Final numbers

November 27, 2007

Today, three weeks after election day, the final numbers for the Geneseo Town elections were released by the Board of Elections. There were no surprises or major changes from the unofficial results tabulated on election night, however, it did provide a more accurate picture of the much discussed student vote.

Overall, the students appeared to turn out at a rate of about 15 per cent with less than 200 of the over 1,300 registered coming out. This remains an estimate since not all students have on campus addresses. Of those that do, only 134 voted.

As might be expected the students who voted were enrolled in higher percentages as Democrats, or not enrolled at all. Almost 1/2 the students voting from campus addresses were enrolled Democrats and about a quarter were blanks.

Of those voting from campus addresses, only one in five was enrolled as a Republican. This contrasted with 47 per cent of the total vote coming from Republican voters town-wide with only 1/3 coming from Democrats.

This time around it didn’t appear that the student vote had a significant impact on any of the town-wide races, however, with close to 200 voting that could change in a closer contest.

This will be my last entry in this campaign blog. I will keep the blog online for historical purposes (since it doesn’t cost me anything to do so), although the campaign site itself will disappear soon. Tune in to the Clarion News Blog or my weekly Clarion Call column (available at for the latest. Thanks to all of you who read these posts and especially those who supported my campaign, it is much appreciated! Happy trails!

I’m not done yet!

November 14, 2007

I had hoped to close this blog today with the results of the final canvass of last week’s election, but I am told that with all the modern technology at the Board of Election’s disposal, it will take another week to get the final numbers. So you’re stuck with me!

This week’s issue of the LC News is out with letters from three of the four Supervisor candidates, including yours truly. Wes and Will fell all over each other with praise of the other guy, while Bob Wilcox was missing in action. My letter (which I reproduce below for those of you who refuse to read the News and so Greg Lamb won’t have to wait for the mail) was rather less effusive.

For reasons that I have never understood, the News allows Bill Cook to bloviate on political matters without disclosing that he is one of Wes’s closest political associates. Apparently he does the same thing in his college classes. There ought to be a law!

After trying to rehab Wes’s tarnished reputation, he attempts a double hit on Bob and I, by saying that Bob’s campaign was so bad that I might have finished third if I were not such a flip-flopper. I don’t intend to respond in the News, but for the more sophisticated readership of this blog I will.

Bill seems mystified as to why I appeared to tilt towards a Lowe’s compromise near the end of the campaign. Could it be that I actually thought that was the best way for the community to resolve this issue? Knowing who Bill’s political mentor is, I can understand why he would be confused that a politician would take a position based on principle.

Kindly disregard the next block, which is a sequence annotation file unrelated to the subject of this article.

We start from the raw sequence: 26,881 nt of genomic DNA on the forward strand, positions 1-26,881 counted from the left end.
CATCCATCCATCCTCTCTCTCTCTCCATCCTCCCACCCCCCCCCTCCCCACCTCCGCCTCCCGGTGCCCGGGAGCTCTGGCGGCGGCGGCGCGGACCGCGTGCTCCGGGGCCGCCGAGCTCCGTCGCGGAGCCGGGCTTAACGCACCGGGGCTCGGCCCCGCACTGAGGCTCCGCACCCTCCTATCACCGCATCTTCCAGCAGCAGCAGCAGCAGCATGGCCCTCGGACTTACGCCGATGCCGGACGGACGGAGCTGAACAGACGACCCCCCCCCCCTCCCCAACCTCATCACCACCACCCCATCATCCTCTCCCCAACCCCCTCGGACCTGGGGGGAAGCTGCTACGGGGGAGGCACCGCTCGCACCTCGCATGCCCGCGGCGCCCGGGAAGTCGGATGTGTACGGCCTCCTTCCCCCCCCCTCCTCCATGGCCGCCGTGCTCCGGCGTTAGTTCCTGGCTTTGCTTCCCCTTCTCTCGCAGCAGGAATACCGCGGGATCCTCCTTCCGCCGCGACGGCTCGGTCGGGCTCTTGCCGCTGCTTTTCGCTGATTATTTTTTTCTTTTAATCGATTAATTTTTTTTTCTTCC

As I have said, those who think I flip-flopped have failed to distinguish between my previous rhetoric as a PDDG spokesperson and my personal views as a candidate. If they had been paying attention, they would have noticed that I brought up the idea of a compromise on the Lowe’s issue in my very first political ad back in July.

And now the letter. (BTW Advice to future letter writers: send in your own suggested headline, because the guys at the LC News sure won’t get it right.

To the editor,

During the recent campaign, many voters told me that the Geneseo Town election, with nine candidates competing for three seats on six party lines, was the most confusing they had ever seen. Nevertheless, I expect that some will try to draw a simple conclusion from the results that the majority of voters want the proposed Lowe’s. I can understand that sentiment, since the two candidates who supported the project most strongly did garner a total of 61 per cent of the vote, however, it’s important to remember that elections are almost never decided on a single issue.

Perhaps an even simpler conclusion can be drawn on the basis of party-line voting. The winner of the Supervisor’s race, Will Wadsworth, was able to hold on to his Republican base and get almost exactly the same number of votes that Dick Gallivan got four years ago running against the same incumbent. In contrast, the Democratic party vote was badly split, with the incumbent getting little more than half of the 1100 votes he got in 2003.

I congratulate Will on running a smart political race, but note that a large part of his success can be attributed to his avoiding taking any detailed positions on the controversies of the day. Unfortunately for him, however, it will not be possible to govern that way.

The most significant number in this race is the nearly 75 per cent of voters who did not support the incumbent supervisor. This is a clear mandate for change away from the hard-ball tactics that have been used over the last two years to try to force the Newman project through. The voters were clearly looking for a way to end the divisive battle that has resulted from the incumbent’s strategy of holding town and village cooperation on all issues hostage to Lowe’s.

If Supervisor Wadsworth is going to demonstrate the kind of consensus building he promised in his campaign, he will have to make a fresh start on this issue. That new start must include persuading his fellow members on the town board to reject the failed policies of his predecessor and the current PDD application as the wrong vehicle for making major changes in our existing planning and zoning.

The only course of action that will re-unite this community is to quickly re-start a joint town and village Master Plan process that will determine our future land use on a comprehensive basis, including the Gateway District. Only after a re-zoning, pursuant to a new Master Plan, can the Lowe’s be properly approved without setting a damaging precedent that would leaves us extremely vulnerable to a kind of future commercial sprawl that very few would want to see.